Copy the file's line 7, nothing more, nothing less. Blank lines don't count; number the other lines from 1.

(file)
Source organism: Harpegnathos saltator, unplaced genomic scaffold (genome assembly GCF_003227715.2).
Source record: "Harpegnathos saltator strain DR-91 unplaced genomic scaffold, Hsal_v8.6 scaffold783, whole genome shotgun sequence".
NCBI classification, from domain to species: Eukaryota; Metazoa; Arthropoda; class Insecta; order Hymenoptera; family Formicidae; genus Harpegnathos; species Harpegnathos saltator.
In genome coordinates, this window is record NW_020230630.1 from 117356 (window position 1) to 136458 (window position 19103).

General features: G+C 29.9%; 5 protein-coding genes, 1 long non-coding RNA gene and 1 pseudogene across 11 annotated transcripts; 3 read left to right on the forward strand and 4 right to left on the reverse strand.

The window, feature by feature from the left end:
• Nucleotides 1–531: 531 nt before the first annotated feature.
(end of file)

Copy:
• Nucleotides 1–531: 531 nt before the first annotated feature.